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A Journey Into the Wild

I recently saw a wonderful movie, Into The Wild. The movie follows a young man after he graduates with honors from college. He decides to cut himself off from capitalistic society - he burns his social security card, gives away all his money and makes a decision to end all communication with his friends and family. The motivating force behind his action is anger at his parents. For anyone that has experienced a dysfunctional family (dare I say most of us), one can understand harboring ill will at those who screwed up our impressionable minds with lies, emotional abuse, and misguided actions. Some may say the main character, Alexander, overreacts.

My first thought was he did. However, I understood his anger and his cockiness - as obnoxious as he was, he was acting out of a pain that was fresh and impossible to escape. Alexander sets off on an amazing journey to try (to escape). His goal is Alaska.

He seems compelled to go to this place which is void of any hint of commercialism. In its place is what Alexander wants the most, "truth". The character worships the wisdom Henry David Thoreau who puts truth above fame, money, and love. Thoreau, himself, spent over two years living with nature at Walden Pond. This author's experience led him to believe that if one were to live a truthful life it would require us to simplify our existence by shedding our lives of unnecessary attachments. Alexander took Thoreau's words to the extreme.

He picked a much more severe natural setting. Alexander's Walden Pond was a remote, harsh territory of Alaska. His home of several weeks was a dilapidated bus (not sure how it got there) in the middle of the wild. It became the place where he slept and wrote of his adventure. He read, and hunted, and lived the life he was sure would have made Thoreau proud. Along his journey, Alexander meets other wandering souls.

These interactions with well meaning folks soften the hard edges of the main character. And even though Alexander sees how forgiveness and family may have their place, he is determined to complete his destiny, while clinging to his anger. Once in the belly of nature, Alexander feels at home (for a while). The solitude and natural beauty feeds him like the nurturing spirit of the family he wished he had. But as abundant and beautiful as nature is, it can be harsh as well. Harsh because it does speak the truth (Thoreau was right about this); and the truth, at its deepest level, is often hard to bear.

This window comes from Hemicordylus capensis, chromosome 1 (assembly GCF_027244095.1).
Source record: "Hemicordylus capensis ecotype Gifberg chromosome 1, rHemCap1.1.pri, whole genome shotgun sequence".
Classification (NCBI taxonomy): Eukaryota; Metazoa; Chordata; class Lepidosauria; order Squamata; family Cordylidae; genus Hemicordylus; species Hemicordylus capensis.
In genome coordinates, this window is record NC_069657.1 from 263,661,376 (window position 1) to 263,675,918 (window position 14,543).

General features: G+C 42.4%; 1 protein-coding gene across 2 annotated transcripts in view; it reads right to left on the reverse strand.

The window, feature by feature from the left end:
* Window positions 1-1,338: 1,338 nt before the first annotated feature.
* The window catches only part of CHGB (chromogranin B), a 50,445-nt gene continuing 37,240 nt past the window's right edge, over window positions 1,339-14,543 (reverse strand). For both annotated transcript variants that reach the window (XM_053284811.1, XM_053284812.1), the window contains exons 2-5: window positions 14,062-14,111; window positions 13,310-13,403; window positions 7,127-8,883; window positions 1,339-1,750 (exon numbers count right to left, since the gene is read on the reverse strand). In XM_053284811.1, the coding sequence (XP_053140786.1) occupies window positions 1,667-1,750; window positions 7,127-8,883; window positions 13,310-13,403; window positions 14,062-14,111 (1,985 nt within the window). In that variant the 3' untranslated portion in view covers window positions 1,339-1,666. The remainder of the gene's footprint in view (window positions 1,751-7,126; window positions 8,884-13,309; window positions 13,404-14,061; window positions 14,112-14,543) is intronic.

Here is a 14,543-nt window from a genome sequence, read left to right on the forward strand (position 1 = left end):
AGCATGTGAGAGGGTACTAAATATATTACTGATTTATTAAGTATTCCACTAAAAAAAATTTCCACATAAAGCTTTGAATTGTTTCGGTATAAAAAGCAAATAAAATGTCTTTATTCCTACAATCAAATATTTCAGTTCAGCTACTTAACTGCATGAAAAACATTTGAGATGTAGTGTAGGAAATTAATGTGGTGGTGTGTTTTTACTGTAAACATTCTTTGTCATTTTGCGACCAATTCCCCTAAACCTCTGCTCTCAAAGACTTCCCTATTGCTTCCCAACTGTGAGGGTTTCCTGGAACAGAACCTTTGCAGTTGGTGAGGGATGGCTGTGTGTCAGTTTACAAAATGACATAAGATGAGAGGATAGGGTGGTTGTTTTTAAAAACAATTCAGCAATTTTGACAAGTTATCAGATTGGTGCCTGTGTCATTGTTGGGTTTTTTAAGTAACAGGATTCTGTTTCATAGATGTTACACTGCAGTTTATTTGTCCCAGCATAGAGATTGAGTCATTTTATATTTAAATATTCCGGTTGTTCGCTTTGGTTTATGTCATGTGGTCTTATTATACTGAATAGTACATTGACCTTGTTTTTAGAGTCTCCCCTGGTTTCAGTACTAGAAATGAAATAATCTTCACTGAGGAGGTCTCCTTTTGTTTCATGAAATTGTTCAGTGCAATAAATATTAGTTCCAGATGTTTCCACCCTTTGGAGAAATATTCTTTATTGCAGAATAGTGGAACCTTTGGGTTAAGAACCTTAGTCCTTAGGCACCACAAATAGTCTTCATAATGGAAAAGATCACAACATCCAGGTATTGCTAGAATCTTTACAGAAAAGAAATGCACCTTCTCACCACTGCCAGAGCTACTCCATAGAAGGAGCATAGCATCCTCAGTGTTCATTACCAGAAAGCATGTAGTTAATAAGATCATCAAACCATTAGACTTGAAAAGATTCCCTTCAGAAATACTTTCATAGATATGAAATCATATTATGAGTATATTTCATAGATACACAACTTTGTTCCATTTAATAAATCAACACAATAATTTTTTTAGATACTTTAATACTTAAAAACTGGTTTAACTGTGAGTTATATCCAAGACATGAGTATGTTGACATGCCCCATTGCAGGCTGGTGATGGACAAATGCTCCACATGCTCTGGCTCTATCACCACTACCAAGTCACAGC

The truth about the wild (nature) is that all that live and die there, depend upon more then just themselves for survival. Berries that grow need the sun and moisture. The moose need water from the river. And the wolves need other, weaker animals to feast upon. There is an unspoken bond that exists between these players. There connection is not at once seen for what it is, but those involved know at a deep level that they are a part of something bigger.

Alexander was a very intelligent person. His mind grabbed onto the concepts that Thoreau so eloquently put to paper, but Alexander's heart was separated from his mind and body. What he did not understand was he could not find truth by escaping his past.

Only when Alexander acknowledged his family would always be a part of him (and forgive them) would he be able to thrive. The tree knows it is part of nature. When it is cold or there is no sun, the tree does not choose to separate itself from nature because it feels slighted. It just remains, and in time the sun and the rain bring it nourishment. Nature adapts. It knows what it is and trusts that it will be given what it needs.

Alexander had this epiphany near the close of his death. He found himself stuck in the wilderness and on the brink of starvation, when he began to write in his journal more from his heart than in his head. He wrote his thoughts in the form of a list. Simple and to the point, his words showed a break in anger, and revealed his true spirit - one that finally connected with the nature that surrounded him. I highly recommend this film. It is out on DVD right now-available anywhere.

It was difficult and painful to watch, but the message was inescapably clear. It was the one of Alexander's final entries, "true happiness is shared." In life, as in nature, I could not agree more.

Kim McGinnis is a freelance writer/entrepreneur. Her video production company, Avenstar, creates all kinds of projects-infomercials, training videos, promotional videos (to name a few)Also visit Mark's (Kim's partner) blog, Bring You Success to learn valuable tips to grow your website's traffic-& earn more money now.


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